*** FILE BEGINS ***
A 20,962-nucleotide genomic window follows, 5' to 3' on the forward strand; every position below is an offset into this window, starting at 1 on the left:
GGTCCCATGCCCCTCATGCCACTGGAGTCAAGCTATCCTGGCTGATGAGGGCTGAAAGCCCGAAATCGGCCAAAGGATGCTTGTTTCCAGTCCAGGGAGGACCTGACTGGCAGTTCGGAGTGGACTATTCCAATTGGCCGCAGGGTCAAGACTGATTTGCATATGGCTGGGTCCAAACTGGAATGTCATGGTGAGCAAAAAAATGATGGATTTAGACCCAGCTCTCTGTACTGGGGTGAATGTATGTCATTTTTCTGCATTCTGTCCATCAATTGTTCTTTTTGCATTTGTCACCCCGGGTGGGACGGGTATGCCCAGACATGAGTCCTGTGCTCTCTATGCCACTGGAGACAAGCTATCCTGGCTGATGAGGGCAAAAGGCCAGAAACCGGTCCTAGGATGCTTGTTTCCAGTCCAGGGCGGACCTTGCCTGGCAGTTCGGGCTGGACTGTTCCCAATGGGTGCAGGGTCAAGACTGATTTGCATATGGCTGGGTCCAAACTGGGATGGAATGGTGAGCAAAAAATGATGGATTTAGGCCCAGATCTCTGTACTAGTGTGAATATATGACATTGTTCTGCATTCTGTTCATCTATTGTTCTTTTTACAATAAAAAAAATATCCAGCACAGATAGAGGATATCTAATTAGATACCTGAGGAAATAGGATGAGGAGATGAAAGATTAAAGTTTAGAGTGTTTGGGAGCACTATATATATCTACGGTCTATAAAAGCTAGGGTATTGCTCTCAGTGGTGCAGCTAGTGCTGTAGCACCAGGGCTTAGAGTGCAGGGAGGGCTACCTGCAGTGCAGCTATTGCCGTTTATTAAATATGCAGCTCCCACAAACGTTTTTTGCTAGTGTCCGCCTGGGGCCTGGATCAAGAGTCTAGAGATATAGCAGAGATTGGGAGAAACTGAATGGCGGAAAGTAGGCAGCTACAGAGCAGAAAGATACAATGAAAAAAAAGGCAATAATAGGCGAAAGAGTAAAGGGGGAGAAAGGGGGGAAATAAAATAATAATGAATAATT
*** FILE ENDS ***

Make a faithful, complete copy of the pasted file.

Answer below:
A 20,962-nucleotide genomic window follows, 5' to 3' on the forward strand; every position below is an offset into this window, starting at 1 on the left:
GGTCCCATGCCCCTCATGCCACTGGAGTCAAGCTATCCTGGCTGATGAGGGCTGAAAGCCCGAAATCGGCCAAAGGATGCTTGTTTCCAGTCCAGGGAGGACCTGACTGGCAGTTCGGAGTGGACTATTCCAATTGGCCGCAGGGTCAAGACTGATTTGCATATGGCTGGGTCCAAACTGGAATGTCATGGTGAGCAAAAAAATGATGGATTTAGACCCAGCTCTCTGTACTGGGGTGAATGTATGTCATTTTTCTGCATTCTGTCCATCAATTGTTCTTTTTGCATTTGTCACCCCGGGTGGGACGGGTATGCCCAGACATGAGTCCTGTGCTCTCTATGCCACTGGAGACAAGCTATCCTGGCTGATGAGGGCAAAAGGCCAGAAACCGGTCCTAGGATGCTTGTTTCCAGTCCAGGGCGGACCTTGCCTGGCAGTTCGGGCTGGACTGTTCCCAATGGGTGCAGGGTCAAGACTGATTTGCATATGGCTGGGTCCAAACTGGGATGGAATGGTGAGCAAAAAATGATGGATTTAGGCCCAGATCTCTGTACTAGTGTGAATATATGACATTGTTCTGCATTCTGTTCATCTATTGTTCTTTTTACAATAAAAAAAATATCCAGCACAGATAGAGGATATCTAATTAGATACCTGAGGAAATAGGATGAGGAGATGAAAGATTAAAGTTTAGAGTGTTTGGGAGCACTATATATATCTACGGTCTATAAAAGCTAGGGTATTGCTCTCAGTGGTGCAGCTAGTGCTGTAGCACCAGGGCTTAGAGTGCAGGGAGGGCTACCTGCAGTGCAGCTATTGCCGTTTATTAAATATGCAGCTCCCACAAACGTTTTTTGCTAGTGTCCGCCTGGGGCCTGGATCAAGAGTCTAGAGATATAGCAGAGATTGGGAGAAACTGAATGGCGGAAAGTAGGCAGCTACAGAGCAGAAAGATACAATGAAAAAAAAGGCAATAATAGGCGAAAGAGTAAAGGGGGAGAAAGGGGGGAAATAAAATAATAATGAATAATT